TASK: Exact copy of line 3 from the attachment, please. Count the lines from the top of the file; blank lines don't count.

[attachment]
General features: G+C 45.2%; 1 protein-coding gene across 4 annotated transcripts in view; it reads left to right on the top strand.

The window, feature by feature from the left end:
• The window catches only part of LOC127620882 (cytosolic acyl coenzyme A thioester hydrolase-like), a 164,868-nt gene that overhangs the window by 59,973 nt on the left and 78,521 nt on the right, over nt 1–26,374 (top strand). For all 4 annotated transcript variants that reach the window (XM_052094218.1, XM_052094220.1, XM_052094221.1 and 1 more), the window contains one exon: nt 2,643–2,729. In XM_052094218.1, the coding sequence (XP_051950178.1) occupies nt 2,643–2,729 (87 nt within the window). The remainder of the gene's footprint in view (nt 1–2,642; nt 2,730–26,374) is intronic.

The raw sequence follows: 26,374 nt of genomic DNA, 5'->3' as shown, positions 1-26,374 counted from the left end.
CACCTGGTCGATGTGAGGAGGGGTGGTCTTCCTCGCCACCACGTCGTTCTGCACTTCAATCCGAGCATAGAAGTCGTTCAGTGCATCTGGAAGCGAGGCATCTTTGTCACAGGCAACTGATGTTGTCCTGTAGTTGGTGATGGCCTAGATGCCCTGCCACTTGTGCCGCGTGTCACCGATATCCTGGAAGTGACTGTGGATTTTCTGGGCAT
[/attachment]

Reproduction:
• The window catches only part of LOC127620882 (cytosolic acyl coenzyme A thioester hydrolase-like), a 164,868-nt gene that overhangs the window by 59,973 nt on the left and 78,521 nt on the right, over nt 1–26,374 (top strand). For all 4 annotated transcript variants that reach the window (XM_052094218.1, XM_052094220.1, XM_052094221.1 and 1 more), the window contains one exon: nt 2,643–2,729. In XM_052094218.1, the coding sequence (XP_051950178.1) occupies nt 2,643–2,729 (87 nt within the window). The remainder of the gene's footprint in view (nt 1–2,642; nt 2,730–26,374) is intronic.